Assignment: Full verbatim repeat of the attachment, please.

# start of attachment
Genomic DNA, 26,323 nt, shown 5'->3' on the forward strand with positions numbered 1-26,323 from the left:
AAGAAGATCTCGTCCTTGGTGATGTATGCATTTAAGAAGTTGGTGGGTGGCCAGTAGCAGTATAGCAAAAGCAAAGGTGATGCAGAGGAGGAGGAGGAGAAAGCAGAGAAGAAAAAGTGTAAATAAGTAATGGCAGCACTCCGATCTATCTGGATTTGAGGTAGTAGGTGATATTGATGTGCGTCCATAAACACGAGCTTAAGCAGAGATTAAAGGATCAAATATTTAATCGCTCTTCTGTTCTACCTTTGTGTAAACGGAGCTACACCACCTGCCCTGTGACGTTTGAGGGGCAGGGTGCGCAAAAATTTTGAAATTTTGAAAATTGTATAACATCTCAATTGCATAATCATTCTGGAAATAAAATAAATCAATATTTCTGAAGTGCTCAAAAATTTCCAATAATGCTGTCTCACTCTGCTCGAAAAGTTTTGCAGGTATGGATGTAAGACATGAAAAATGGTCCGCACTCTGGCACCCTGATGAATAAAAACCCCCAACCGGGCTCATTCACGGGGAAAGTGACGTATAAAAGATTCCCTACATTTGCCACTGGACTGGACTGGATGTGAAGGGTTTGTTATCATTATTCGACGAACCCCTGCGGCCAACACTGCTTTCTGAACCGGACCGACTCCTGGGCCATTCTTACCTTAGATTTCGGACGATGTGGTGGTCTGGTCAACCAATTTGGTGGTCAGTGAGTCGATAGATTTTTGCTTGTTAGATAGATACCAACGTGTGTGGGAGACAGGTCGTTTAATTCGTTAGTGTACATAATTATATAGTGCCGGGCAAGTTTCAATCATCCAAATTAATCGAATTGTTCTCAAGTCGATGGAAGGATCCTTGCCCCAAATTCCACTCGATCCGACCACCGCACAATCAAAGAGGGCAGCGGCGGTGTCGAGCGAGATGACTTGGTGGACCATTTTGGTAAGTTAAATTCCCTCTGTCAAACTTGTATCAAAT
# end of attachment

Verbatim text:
Genomic DNA, 26,323 nt, shown 5'->3' on the forward strand with positions numbered 1-26,323 from the left:
AAGAAGATCTCGTCCTTGGTGATGTATGCATTTAAGAAGTTGGTGGGTGGCCAGTAGCAGTATAGCAAAAGCAAAGGTGATGCAGAGGAGGAGGAGGAGAAAGCAGAGAAGAAAAAGTGTAAATAAGTAATGGCAGCACTCCGATCTATCTGGATTTGAGGTAGTAGGTGATATTGATGTGCGTCCATAAACACGAGCTTAAGCAGAGATTAAAGGATCAAATATTTAATCGCTCTTCTGTTCTACCTTTGTGTAAACGGAGCTACACCACCTGCCCTGTGACGTTTGAGGGGCAGGGTGCGCAAAAATTTTGAAATTTTGAAAATTGTATAACATCTCAATTGCATAATCATTCTGGAAATAAAATAAATCAATATTTCTGAAGTGCTCAAAAATTTCCAATAATGCTGTCTCACTCTGCTCGAAAAGTTTTGCAGGTATGGATGTAAGACATGAAAAATGGTCCGCACTCTGGCACCCTGATGAATAAAAACCCCCAACCGGGCTCATTCACGGGGAAAGTGACGTATAAAAGATTCCCTACATTTGCCACTGGACTGGACTGGATGTGAAGGGTTTGTTATCATTATTCGACGAACCCCTGCGGCCAACACTGCTTTCTGAACCGGACCGACTCCTGGGCCATTCTTACCTTAGATTTCGGACGATGTGGTGGTCTGGTCAACCAATTTGGTGGTCAGTGAGTCGATAGATTTTTGCTTGTTAGATAGATACCAACGTGTGTGGGAGACAGGTCGTTTAATTCGTTAGTGTACATAATTATATAGTGCCGGGCAAGTTTCAATCATCCAAATTAATCGAATTGTTCTCAAGTCGATGGAAGGATCCTTGCCCCAAATTCCACTCGATCCGACCACCGCACAATCAAAGAGGGCAGCGGCGGTGTCGAGCGAGATGACTTGGTGGACCATTTTGGTAAGTTAAATTCCCTCTGTCAAACTTGTATCAAAT